• Performing all calculations and creating financial reports. These bid management software functions will help speed up workflow and eliminate human error in calculations.

As to some additional features that are interesting and/or trending, here are a few worth noting:

  • Mobile app. Because having quick and convenient access to basic features of your bidding software is a necessity, not a luxury.
  • CRM module for existing clients and new leads. Having an effective communication management tool is critical to keep your clients happy and is a key that opens doors to more business.
Essential Functions of Bidding Software

And now, let’s move on to the actual process and talk about how to make a bidding website.

8 steps of custom bidding system development

The basic logic used in creating auction websites applies to construction bidding systems as well—with a few tweaks that we will mention. 

Define your goal

The auction system can be used effectively for many purposes, from selling goods and services to commissioning complex construction jobs. For your online bidding solution to be a success, you’ll need to get a good grasp of the business objectives it will serve and the specific tasks it will perform. 

Choose an auction model

One of the decisions you’ll need to make when you set up an online auction website involves defining the rules of bidding and closing the deal. You can adopt one model or mix and match several models:

  • The English auction: bids start with a reserve price and go up until the item is sold to the highest bidder.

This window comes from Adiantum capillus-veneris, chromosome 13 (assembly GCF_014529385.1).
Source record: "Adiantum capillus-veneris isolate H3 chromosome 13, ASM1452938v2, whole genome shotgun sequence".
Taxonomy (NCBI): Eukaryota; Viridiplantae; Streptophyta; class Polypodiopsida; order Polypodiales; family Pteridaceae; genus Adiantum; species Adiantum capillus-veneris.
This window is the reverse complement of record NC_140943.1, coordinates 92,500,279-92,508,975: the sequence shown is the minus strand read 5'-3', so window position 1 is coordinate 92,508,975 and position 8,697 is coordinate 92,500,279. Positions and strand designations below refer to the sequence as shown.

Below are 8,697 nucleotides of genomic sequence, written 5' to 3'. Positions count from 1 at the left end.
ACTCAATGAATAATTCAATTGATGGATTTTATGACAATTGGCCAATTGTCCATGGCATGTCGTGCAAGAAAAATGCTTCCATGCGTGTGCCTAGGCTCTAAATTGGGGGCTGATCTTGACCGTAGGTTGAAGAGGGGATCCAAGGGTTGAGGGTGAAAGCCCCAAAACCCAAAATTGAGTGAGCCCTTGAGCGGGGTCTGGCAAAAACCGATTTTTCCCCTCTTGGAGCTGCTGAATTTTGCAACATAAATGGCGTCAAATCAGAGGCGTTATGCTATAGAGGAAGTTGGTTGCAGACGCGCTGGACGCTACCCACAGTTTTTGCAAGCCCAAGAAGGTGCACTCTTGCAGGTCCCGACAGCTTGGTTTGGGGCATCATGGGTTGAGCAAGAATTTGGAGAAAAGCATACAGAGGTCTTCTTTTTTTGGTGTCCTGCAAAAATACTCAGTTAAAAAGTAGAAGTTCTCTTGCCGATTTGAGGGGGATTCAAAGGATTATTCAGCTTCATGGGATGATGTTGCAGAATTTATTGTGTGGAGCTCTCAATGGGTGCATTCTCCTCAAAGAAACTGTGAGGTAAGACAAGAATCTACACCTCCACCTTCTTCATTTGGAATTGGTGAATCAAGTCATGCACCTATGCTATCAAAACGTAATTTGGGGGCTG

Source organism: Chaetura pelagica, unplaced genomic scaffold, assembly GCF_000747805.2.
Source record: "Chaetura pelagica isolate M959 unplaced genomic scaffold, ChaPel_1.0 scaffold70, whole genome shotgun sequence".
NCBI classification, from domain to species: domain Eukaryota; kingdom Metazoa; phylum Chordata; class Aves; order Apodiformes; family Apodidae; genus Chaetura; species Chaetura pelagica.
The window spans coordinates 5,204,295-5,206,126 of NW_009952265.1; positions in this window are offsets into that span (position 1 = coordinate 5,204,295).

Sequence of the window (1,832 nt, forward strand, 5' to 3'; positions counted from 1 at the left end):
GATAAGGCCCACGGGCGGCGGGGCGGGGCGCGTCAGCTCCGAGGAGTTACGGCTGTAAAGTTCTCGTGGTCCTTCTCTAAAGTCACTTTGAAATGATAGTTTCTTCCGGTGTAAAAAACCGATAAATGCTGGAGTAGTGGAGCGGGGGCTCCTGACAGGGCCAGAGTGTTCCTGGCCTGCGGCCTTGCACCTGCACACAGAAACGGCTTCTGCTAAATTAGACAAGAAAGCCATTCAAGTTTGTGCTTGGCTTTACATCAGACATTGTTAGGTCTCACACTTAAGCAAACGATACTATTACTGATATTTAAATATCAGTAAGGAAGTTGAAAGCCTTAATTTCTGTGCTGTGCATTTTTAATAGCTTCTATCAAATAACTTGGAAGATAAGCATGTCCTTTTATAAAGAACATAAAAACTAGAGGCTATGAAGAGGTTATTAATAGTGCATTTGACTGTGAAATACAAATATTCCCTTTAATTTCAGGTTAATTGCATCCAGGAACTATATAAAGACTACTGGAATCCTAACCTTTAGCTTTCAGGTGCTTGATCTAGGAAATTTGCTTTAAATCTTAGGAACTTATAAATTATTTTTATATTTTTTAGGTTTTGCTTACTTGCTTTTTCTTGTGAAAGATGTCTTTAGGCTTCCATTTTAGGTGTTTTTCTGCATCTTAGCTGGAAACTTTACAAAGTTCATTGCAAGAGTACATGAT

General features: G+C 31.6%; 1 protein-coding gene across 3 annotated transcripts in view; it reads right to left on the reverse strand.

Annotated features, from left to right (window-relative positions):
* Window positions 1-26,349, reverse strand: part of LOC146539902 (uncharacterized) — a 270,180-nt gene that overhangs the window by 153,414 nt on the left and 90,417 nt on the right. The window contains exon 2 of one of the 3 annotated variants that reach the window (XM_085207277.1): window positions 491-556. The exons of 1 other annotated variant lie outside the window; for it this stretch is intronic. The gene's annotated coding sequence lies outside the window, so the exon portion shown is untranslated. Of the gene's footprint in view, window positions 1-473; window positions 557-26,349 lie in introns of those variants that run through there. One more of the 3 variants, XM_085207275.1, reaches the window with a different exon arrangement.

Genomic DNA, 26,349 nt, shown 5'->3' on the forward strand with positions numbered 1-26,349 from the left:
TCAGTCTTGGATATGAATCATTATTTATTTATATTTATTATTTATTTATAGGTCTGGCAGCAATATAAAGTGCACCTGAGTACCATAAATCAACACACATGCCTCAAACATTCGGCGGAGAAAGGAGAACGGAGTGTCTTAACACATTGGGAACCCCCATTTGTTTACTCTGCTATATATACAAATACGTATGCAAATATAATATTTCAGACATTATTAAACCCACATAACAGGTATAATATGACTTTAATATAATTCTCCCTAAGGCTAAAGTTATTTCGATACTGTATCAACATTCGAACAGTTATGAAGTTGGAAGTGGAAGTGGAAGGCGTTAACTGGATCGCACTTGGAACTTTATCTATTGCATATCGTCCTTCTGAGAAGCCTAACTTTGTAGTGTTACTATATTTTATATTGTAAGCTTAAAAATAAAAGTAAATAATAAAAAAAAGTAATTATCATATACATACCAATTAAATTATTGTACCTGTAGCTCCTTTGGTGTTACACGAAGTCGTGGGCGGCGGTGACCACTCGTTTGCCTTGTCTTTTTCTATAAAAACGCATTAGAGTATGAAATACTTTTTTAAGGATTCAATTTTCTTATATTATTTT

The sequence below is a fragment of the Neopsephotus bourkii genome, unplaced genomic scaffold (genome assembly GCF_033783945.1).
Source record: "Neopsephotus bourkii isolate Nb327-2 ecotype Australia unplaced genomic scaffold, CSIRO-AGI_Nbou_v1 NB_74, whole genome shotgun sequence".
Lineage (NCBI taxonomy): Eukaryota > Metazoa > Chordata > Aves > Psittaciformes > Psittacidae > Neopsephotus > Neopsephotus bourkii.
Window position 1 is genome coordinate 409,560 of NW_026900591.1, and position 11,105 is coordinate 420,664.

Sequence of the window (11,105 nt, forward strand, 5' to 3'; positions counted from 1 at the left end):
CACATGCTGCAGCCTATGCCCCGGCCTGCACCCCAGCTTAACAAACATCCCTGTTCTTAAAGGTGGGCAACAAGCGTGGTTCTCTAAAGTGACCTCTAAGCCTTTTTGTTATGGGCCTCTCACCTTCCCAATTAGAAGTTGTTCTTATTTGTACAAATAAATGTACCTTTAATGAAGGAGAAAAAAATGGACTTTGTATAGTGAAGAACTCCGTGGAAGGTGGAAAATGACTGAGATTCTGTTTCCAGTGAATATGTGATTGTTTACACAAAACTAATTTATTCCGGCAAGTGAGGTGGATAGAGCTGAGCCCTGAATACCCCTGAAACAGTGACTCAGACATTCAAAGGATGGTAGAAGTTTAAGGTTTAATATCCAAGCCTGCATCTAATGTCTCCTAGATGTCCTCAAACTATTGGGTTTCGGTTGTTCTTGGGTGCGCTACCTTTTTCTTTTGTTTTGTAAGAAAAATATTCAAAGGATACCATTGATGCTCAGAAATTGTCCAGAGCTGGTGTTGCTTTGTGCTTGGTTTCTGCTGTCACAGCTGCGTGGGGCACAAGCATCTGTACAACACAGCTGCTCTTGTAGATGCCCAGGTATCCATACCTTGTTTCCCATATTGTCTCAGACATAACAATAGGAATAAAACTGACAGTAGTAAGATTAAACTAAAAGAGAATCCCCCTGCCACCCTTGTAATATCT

• The Dutch auction: the price starts at a high point and is lowered until the item gets an acceptable bid above the reserve price.
  • The Vickrey auction: the highest bidder wins the item but only has to pay the second-highest bid amount.
  • The Double auction: multiple sellers and buyers submit their offers to the auctioneer who determines the clearing price. All buyers with offers higher than the auctioneer’s price can buy, and sellers whose bids were below it can sell.    
  • The Sealed bid auction: buyers are allowed to make one bid only, the offers are not disclosed, and the highest bid wins.
  • The Penny auction: starting at a minimum price, participants bid in fixed increments until there are no more offers. The lot goes to the highest bidder.

With construction projects mostly relying on the lowest, sealed, and two-step bidding models, you’ll need to pay strict attention to the value of the proposal and the bidder’s qualifications. Project delivery method is another important variable when making the decision.

Choose your monetization approach

This item is crucial if you intend to distribute your solution. You can monetize your online bidding platform in a number of ways, for example: